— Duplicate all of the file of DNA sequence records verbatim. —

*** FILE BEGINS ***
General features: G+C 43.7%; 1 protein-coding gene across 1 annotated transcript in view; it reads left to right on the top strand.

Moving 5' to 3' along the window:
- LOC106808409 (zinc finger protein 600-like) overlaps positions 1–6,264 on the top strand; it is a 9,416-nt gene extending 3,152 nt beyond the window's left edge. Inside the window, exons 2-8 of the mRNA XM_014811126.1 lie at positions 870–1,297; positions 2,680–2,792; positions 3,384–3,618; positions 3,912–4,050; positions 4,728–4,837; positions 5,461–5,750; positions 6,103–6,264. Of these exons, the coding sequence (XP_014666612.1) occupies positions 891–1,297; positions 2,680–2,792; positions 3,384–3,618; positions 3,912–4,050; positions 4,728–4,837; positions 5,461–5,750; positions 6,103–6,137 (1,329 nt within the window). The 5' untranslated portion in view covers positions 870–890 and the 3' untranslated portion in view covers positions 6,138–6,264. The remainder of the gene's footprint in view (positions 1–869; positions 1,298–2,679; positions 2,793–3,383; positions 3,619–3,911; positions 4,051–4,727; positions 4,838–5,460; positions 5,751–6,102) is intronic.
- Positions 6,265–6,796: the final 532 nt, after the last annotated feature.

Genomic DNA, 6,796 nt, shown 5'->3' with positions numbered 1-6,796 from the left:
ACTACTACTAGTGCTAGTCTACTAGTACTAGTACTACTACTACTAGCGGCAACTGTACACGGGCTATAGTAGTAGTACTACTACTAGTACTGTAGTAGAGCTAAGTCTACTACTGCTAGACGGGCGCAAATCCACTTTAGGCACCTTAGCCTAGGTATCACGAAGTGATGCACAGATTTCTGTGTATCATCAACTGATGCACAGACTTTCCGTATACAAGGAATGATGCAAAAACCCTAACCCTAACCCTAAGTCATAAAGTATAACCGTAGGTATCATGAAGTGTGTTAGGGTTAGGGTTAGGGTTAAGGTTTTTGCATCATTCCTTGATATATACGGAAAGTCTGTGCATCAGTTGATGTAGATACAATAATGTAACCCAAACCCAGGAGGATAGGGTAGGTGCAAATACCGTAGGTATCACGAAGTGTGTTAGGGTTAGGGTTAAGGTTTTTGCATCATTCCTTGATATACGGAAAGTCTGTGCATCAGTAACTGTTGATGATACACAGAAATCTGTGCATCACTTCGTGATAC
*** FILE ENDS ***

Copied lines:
General features: G+C 43.7%; 1 protein-coding gene across 1 annotated transcript in view; it reads left to right on the top strand.

Moving 5' to 3' along the window:
- LOC106808409 (zinc finger protein 600-like) overlaps positions 1–6,264 on the top strand; it is a 9,416-nt gene extending 3,152 nt beyond the window's left edge. Inside the window, exons 2-8 of the mRNA XM_014811126.1 lie at positions 870–1,297; positions 2,680–2,792; positions 3,384–3,618; positions 3,912–4,050; positions 4,728–4,837; positions 5,461–5,750; positions 6,103–6,264. Of these exons, the coding sequence (XP_014666612.1) occupies positions 891–1,297; positions 2,680–2,792; positions 3,384–3,618; positions 3,912–4,050; positions 4,728–4,837; positions 5,461–5,750; positions 6,103–6,137 (1,329 nt within the window). The 5' untranslated portion in view covers positions 870–890 and the 3' untranslated portion in view covers positions 6,138–6,264. The remainder of the gene's footprint in view (positions 1–869; positions 1,298–2,679; positions 2,793–3,383; positions 3,619–3,911; positions 4,051–4,727; positions 4,838–5,460; positions 5,751–6,102) is intronic.
- Positions 6,265–6,796: the final 532 nt, after the last annotated feature.

Genomic DNA, 6,796 nt, shown 5'->3' with positions numbered 1-6,796 from the left:
ACTACTACTAGTGCTAGTCTACTAGTACTAGTACTACTACTACTAGCGGCAACTGTACACGGGCTATAGTAGTAGTACTACTACTAGTACTGTAGTAGAGCTAAGTCTACTACTGCTAGACGGGCGCAAATCCACTTTAGGCACCTTAGCCTAGGTATCACGAAGTGATGCACAGATTTCTGTGTATCATCAACTGATGCACAGACTTTCCGTATACAAGGAATGATGCAAAAACCCTAACCCTAACCCTAAGTCATAAAGTATAACCGTAGGTATCATGAAGTGTGTTAGGGTTAGGGTTAGGGTTAAGGTTTTTGCATCATTCCTTGATATATACGGAAAGTCTGTGCATCAGTTGATGTAGATACAATAATGTAACCCAAACCCAGGAGGATAGGGTAGGTGCAAATACCGTAGGTATCACGAAGTGTGTTAGGGTTAGGGTTAAGGTTTTTGCATCATTCCTTGATATACGGAAAGTCTGTGCATCAGTAACTGTTGATGATACACAGAAATCTGTGCATCACTTCGTGATAC